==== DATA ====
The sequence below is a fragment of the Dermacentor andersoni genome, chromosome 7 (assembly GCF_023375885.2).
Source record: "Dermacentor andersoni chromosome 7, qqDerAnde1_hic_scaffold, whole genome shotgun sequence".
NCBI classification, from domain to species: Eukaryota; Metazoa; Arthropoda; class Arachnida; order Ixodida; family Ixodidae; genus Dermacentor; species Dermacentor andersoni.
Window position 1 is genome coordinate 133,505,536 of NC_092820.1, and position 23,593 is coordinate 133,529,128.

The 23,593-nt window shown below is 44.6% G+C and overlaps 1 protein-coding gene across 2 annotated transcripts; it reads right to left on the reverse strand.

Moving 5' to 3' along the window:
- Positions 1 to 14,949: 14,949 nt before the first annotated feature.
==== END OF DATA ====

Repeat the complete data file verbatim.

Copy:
The sequence below is a fragment of the Dermacentor andersoni genome, chromosome 7 (assembly GCF_023375885.2).
Source record: "Dermacentor andersoni chromosome 7, qqDerAnde1_hic_scaffold, whole genome shotgun sequence".
NCBI classification, from domain to species: Eukaryota; Metazoa; Arthropoda; class Arachnida; order Ixodida; family Ixodidae; genus Dermacentor; species Dermacentor andersoni.
Window position 1 is genome coordinate 133,505,536 of NC_092820.1, and position 23,593 is coordinate 133,529,128.

The 23,593-nt window shown below is 44.6% G+C and overlaps 1 protein-coding gene across 2 annotated transcripts; it reads right to left on the reverse strand.

Moving 5' to 3' along the window:
- Positions 1 to 14,949: 14,949 nt before the first annotated feature.